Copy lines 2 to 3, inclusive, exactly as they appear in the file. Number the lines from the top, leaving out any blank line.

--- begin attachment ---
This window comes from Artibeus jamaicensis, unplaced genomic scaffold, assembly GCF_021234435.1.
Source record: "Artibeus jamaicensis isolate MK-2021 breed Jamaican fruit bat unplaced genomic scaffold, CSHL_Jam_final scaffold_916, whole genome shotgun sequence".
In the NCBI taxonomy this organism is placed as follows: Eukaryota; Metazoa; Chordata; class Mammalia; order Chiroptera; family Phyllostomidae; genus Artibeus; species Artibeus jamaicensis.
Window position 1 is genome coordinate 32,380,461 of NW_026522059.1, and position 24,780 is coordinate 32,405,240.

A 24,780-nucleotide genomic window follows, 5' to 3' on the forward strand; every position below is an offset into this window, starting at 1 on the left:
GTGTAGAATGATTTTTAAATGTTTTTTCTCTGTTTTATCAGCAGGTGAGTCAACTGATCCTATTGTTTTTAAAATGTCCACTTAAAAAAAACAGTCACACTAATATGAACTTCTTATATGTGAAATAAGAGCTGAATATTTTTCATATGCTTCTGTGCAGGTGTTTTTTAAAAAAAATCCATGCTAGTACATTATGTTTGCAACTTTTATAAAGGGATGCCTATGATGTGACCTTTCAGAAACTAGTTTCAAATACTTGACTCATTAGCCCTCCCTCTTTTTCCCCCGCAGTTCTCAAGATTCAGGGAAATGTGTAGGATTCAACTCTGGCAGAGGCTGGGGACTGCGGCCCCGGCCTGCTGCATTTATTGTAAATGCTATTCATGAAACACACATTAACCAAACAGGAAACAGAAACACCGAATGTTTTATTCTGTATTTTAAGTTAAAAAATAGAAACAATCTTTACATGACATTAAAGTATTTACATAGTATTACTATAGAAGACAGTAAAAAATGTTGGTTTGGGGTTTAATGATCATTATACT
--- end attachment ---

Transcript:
Source record: "Artibeus jamaicensis isolate MK-2021 breed Jamaican fruit bat unplaced genomic scaffold, CSHL_Jam_final scaffold_916, whole genome shotgun sequence".
In the NCBI taxonomy this organism is placed as follows: Eukaryota; Metazoa; Chordata; class Mammalia; order Chiroptera; family Phyllostomidae; genus Artibeus; species Artibeus jamaicensis.